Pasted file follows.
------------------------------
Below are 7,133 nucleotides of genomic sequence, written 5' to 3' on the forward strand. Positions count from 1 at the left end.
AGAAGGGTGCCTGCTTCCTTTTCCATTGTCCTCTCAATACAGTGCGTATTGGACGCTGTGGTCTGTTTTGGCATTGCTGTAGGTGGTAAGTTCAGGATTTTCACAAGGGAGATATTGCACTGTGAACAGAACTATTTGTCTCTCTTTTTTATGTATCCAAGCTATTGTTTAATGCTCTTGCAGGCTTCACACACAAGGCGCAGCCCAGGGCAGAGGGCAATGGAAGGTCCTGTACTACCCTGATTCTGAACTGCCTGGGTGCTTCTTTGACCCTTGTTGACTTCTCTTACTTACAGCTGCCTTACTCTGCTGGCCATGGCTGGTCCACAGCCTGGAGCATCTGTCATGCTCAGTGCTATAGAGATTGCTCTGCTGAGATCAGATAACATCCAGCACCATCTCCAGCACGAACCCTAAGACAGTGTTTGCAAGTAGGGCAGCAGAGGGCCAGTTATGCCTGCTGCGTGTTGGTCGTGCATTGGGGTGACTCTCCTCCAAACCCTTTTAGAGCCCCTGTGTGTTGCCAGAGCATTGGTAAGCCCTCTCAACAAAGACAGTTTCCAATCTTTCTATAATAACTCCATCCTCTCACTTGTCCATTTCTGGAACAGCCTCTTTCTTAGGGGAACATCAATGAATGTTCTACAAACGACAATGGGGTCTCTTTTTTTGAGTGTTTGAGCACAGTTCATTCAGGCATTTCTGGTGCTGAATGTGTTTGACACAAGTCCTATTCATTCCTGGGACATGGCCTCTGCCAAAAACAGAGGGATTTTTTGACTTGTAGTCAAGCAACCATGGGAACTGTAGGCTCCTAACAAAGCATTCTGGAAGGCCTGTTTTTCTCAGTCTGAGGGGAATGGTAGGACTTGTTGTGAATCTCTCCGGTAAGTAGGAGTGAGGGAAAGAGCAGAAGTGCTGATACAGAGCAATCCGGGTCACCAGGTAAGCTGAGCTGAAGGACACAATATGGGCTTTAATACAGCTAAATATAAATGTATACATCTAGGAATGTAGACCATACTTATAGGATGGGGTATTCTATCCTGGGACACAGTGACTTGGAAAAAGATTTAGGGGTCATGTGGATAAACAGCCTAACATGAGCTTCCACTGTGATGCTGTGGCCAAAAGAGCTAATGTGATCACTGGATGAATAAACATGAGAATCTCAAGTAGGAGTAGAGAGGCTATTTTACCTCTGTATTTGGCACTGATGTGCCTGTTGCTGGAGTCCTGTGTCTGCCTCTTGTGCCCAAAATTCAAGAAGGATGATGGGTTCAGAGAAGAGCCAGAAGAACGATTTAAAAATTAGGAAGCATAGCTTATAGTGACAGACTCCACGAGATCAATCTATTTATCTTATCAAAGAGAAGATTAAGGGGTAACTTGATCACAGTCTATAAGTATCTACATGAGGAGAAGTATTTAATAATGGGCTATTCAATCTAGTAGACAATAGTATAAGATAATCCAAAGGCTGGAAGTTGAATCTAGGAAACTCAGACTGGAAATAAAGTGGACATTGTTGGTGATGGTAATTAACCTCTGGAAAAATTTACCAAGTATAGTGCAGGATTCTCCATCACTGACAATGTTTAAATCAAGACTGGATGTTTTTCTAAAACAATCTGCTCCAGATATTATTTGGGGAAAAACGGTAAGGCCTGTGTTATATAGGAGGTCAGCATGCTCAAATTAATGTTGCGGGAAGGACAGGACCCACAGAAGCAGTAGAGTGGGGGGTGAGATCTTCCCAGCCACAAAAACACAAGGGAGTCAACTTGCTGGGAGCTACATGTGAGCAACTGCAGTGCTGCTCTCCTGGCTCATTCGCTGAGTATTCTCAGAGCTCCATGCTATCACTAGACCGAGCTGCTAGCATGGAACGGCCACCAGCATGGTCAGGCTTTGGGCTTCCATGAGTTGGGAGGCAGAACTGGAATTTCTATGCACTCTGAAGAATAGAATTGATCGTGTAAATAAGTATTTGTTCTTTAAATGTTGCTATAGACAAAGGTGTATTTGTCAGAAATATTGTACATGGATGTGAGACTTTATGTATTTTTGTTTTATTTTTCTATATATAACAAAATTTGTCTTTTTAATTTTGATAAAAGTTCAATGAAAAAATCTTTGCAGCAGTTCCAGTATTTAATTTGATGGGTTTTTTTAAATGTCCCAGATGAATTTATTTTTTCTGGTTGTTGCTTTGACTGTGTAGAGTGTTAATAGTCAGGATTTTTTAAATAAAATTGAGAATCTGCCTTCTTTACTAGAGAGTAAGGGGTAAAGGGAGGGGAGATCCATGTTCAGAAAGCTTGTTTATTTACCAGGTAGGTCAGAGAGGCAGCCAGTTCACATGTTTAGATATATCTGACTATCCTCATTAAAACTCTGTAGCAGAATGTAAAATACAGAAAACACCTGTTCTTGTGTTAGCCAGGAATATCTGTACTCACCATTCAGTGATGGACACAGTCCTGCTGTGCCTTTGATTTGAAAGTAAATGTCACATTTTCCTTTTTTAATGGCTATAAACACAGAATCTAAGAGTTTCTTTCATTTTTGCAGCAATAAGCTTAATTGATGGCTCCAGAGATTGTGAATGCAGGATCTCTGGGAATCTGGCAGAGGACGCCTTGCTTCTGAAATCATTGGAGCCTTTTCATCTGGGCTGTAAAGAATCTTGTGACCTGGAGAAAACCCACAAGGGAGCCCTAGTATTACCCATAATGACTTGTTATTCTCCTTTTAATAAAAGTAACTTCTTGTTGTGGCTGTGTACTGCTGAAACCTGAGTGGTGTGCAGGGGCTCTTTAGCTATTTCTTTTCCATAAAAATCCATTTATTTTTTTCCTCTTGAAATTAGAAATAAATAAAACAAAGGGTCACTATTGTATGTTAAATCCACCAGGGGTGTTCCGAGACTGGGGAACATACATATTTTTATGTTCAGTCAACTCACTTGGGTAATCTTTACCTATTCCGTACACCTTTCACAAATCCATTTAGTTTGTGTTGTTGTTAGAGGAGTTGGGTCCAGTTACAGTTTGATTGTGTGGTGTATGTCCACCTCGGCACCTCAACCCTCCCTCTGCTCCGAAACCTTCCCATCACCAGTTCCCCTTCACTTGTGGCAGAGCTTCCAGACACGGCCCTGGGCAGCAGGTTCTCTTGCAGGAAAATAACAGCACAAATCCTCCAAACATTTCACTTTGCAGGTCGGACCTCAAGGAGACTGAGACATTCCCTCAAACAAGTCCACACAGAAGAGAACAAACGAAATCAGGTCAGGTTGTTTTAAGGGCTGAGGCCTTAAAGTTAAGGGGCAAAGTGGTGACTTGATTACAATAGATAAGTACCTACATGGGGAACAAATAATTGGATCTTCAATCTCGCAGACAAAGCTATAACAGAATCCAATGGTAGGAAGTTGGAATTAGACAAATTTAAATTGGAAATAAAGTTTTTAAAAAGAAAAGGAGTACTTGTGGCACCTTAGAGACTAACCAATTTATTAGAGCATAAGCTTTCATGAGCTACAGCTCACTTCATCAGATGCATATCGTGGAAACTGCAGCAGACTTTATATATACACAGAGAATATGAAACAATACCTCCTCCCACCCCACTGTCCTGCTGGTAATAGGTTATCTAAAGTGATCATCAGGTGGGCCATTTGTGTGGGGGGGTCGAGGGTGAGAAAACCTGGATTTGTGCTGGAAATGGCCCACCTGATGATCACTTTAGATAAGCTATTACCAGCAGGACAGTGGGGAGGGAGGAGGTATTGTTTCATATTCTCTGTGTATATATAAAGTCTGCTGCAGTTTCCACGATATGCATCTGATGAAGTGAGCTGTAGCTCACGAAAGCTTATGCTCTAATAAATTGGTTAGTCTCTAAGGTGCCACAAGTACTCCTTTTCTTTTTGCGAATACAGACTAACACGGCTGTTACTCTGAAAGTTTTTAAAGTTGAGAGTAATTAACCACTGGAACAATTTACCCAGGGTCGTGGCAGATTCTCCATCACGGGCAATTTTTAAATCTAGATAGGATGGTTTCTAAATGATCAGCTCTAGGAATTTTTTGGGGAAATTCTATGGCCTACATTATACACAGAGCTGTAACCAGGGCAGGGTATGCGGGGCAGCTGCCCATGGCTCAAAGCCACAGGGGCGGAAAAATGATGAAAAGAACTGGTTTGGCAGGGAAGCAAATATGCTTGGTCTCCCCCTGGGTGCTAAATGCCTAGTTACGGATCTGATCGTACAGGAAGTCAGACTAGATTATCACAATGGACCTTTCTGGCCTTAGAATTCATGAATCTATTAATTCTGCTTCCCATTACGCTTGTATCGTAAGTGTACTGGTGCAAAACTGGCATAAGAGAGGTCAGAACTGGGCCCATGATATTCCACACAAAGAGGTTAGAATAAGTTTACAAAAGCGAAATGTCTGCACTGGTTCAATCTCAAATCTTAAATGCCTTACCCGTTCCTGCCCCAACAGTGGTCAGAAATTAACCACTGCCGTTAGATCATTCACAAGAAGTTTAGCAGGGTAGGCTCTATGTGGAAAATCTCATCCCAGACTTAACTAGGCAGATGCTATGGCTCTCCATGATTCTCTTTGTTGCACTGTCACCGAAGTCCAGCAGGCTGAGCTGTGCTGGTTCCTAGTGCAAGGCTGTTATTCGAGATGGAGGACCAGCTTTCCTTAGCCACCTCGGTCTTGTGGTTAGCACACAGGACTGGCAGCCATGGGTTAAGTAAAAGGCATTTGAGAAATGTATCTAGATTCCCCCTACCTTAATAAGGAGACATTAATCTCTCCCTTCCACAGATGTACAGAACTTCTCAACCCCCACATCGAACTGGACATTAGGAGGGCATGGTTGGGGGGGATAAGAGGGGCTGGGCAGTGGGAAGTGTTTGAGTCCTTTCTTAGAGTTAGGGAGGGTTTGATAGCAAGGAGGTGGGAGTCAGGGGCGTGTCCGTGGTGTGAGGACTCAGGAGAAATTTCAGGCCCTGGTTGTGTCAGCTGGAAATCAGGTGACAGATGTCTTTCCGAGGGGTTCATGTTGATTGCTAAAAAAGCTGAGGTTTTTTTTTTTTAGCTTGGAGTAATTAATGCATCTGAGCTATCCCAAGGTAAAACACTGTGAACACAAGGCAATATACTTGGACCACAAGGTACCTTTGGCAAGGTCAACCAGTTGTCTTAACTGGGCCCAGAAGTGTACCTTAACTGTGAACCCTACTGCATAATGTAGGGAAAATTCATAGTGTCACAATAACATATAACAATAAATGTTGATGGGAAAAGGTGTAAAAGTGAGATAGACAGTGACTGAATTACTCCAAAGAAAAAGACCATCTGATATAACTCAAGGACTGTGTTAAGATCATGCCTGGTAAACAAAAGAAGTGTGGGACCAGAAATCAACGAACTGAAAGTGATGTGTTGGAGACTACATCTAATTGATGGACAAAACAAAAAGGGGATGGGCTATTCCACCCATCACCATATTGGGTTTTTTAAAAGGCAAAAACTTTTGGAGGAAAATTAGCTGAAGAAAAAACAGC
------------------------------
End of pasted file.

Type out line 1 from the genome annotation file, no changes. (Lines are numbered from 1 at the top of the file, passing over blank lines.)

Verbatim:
Below are 7,133 nucleotides of genomic sequence, written 5' to 3' on the forward strand. Positions count from 1 at the left end.